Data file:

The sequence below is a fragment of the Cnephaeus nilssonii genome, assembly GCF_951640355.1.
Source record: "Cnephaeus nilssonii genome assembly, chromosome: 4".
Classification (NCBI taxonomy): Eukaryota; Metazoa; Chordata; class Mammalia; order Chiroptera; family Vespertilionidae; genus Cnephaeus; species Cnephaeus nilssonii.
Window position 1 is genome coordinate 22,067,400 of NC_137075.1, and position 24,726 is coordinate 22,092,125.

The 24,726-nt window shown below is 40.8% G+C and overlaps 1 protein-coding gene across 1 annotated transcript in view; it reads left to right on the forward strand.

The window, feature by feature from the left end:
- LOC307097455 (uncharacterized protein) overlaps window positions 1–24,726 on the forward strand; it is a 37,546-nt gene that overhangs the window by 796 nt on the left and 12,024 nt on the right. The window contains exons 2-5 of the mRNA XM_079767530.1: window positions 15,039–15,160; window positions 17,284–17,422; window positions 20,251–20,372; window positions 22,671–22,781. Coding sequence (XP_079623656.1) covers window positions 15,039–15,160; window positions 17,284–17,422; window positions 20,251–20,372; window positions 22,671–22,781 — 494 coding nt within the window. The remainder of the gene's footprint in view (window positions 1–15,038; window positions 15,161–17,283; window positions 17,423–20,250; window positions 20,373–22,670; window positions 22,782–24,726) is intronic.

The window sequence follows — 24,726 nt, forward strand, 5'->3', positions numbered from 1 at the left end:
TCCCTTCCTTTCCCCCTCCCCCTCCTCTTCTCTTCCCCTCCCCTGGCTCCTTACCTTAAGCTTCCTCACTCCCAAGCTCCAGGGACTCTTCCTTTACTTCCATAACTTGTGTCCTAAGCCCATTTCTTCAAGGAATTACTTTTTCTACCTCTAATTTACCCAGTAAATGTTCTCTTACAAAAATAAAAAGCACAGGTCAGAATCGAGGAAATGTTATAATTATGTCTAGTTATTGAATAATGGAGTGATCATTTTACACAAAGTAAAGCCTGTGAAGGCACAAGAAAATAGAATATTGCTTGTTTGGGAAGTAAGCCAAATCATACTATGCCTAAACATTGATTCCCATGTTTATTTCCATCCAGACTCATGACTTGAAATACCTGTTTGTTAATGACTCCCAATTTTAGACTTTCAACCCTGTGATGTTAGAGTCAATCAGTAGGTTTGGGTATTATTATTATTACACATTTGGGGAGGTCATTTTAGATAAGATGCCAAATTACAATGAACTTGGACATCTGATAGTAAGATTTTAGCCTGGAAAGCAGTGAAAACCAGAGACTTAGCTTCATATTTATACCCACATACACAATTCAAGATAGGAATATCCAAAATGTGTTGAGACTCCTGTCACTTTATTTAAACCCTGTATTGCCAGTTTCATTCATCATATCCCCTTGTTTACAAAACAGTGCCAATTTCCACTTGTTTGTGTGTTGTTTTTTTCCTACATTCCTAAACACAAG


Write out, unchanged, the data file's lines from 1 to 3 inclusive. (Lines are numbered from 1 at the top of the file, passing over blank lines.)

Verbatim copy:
The sequence below is a fragment of the Cnephaeus nilssonii genome, assembly GCF_951640355.1.
Source record: "Cnephaeus nilssonii genome assembly, chromosome: 4".
Classification (NCBI taxonomy): Eukaryota; Metazoa; Chordata; class Mammalia; order Chiroptera; family Vespertilionidae; genus Cnephaeus; species Cnephaeus nilssonii.